Open Voices Blog

Archives for posts tagged as "sacred"

Water Stewardship at #SXSWEco

10/11/16 | View Comments

“Nature is the infrastructure of community.”

– Robert F. Kennedy Jr., SXSW Eco Keynote

TKF’s NatureSacred writer Elizabeth Housley brings an update from the 2016 SXSW Eco conference happening right now October 10-12 in Austin, TX. SXSW Eco is a space for business leaders, investors, innovators and designers to share progress and ideas of emerging economic, environmental and social change.

The conference is an example of the emerging “4th Industrial Revolution” where technology becomes the backbone of human interaction with physical space. A strong theme of environmental equity runs through the conference presentations. Most are optimistic but self-critical. Attendees live vote during a design competition between urban strategy + civic engagement projects, listen to on-the-ground strategies to fight diseases and water access via pop-up architecture, and attend several workshops on corporate responsibility. Keynote speakers are game-changing leaders from the government and private sector. Robert F. Kennedy Jr., Kate Brandt and Bill Nye among the most thrilling.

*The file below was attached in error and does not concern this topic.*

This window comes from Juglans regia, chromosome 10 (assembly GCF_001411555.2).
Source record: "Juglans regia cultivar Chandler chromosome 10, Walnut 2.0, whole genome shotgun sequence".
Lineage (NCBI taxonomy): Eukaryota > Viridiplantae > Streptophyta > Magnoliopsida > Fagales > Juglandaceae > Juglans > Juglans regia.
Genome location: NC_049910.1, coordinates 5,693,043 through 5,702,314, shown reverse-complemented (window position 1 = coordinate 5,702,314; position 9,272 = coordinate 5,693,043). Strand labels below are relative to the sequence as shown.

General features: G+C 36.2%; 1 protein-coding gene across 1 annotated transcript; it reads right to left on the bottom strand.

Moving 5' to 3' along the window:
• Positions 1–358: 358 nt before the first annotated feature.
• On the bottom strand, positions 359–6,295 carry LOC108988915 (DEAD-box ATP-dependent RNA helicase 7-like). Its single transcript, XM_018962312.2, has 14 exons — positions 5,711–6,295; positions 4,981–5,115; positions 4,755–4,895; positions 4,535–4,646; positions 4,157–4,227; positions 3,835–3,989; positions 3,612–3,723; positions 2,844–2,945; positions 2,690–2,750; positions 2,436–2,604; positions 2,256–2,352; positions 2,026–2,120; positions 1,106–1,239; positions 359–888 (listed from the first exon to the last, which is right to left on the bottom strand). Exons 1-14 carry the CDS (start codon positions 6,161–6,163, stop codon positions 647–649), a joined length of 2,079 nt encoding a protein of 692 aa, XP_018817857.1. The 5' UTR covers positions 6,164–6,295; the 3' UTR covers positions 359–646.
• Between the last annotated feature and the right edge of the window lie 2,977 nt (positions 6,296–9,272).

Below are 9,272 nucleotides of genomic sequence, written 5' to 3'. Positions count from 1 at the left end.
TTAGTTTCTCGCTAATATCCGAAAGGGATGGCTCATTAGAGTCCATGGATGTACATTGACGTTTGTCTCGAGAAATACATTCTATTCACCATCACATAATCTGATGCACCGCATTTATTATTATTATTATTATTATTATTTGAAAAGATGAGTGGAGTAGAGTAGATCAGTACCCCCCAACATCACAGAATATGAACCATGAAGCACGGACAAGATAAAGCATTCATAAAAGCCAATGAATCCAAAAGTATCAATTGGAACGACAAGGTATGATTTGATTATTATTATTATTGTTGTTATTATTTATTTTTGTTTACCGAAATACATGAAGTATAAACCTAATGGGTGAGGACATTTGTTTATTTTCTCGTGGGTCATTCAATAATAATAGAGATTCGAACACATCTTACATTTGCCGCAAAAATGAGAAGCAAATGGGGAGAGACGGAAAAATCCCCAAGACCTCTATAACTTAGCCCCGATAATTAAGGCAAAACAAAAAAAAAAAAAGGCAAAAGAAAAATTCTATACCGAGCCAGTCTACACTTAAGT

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What is Sacred?

08/23/16 | View Comments

In the past few decades a surge of scientific research provides evidence connecting human health with the experience of nearby nature in cities. data_slide_c